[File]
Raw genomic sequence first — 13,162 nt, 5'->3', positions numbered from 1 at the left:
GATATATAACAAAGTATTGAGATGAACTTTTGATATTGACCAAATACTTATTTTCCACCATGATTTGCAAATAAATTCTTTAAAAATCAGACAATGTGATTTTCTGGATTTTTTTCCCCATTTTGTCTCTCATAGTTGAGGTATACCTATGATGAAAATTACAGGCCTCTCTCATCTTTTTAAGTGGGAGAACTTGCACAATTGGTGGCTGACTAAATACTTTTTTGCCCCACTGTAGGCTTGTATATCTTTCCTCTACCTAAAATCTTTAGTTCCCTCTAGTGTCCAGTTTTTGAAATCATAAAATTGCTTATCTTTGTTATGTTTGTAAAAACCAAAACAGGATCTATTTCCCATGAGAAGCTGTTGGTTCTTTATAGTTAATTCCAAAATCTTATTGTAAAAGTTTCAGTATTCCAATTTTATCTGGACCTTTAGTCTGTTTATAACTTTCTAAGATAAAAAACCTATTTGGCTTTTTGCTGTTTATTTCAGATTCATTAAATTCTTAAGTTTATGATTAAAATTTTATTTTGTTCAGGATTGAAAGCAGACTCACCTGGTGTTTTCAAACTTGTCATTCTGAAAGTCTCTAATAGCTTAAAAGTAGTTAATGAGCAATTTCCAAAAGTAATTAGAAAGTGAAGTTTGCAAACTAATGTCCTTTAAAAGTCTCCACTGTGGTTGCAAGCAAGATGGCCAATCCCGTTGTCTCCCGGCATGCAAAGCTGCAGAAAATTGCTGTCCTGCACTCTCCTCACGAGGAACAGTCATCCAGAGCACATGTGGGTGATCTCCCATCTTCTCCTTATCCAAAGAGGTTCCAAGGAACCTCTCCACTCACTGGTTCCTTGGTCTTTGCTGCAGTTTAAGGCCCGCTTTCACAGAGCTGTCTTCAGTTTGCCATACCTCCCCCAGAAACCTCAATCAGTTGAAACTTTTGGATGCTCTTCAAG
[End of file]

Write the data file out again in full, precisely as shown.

Raw genomic sequence first — 13,162 nt, 5'->3', positions numbered from 1 at the left:
GATATATAACAAAGTATTGAGATGAACTTTTGATATTGACCAAATACTTATTTTCCACCATGATTTGCAAATAAATTCTTTAAAAATCAGACAATGTGATTTTCTGGATTTTTTTCCCCATTTTGTCTCTCATAGTTGAGGTATACCTATGATGAAAATTACAGGCCTCTCTCATCTTTTTAAGTGGGAGAACTTGCACAATTGGTGGCTGACTAAATACTTTTTTGCCCCACTGTAGGCTTGTATATCTTTCCTCTACCTAAAATCTTTAGTTCCCTCTAGTGTCCAGTTTTTGAAATCATAAAATTGCTTATCTTTGTTATGTTTGTAAAAACCAAAACAGGATCTATTTCCCATGAGAAGCTGTTGGTTCTTTATAGTTAATTCCAAAATCTTATTGTAAAAGTTTCAGTATTCCAATTTTATCTGGACCTTTAGTCTGTTTATAACTTTCTAAGATAAAAAACCTATTTGGCTTTTTGCTGTTTATTTCAGATTCATTAAATTCTTAAGTTTATGATTAAAATTTTATTTTGTTCAGGATTGAAAGCAGACTCACCTGGTGTTTTCAAACTTGTCATTCTGAAAGTCTCTAATAGCTTAAAAGTAGTTAATGAGCAATTTCCAAAAGTAATTAGAAAGTGAAGTTTGCAAACTAATGTCCTTTAAAAGTCTCCACTGTGGTTGCAAGCAAGATGGCCAATCCCGTTGTCTCCCGGCATGCAAAGCTGCAGAAAATTGCTGTCCTGCACTCTCCTCACGAGGAACAGTCATCCAGAGCACATGTGGGTGATCTCCCATCTTCTCCTTATCCAAAGAGGTTCCAAGGAACCTCTCCACTCACTGGTTCCTTGGTCTTTGCTGCAGTTTAAGGCCCGCTTTCACAGAGCTGTCTTCAGTTTGCCATACCTCCCCCAGAAACCTCAATCAGTTGAAACTTTTGGATGCTCTTCAAG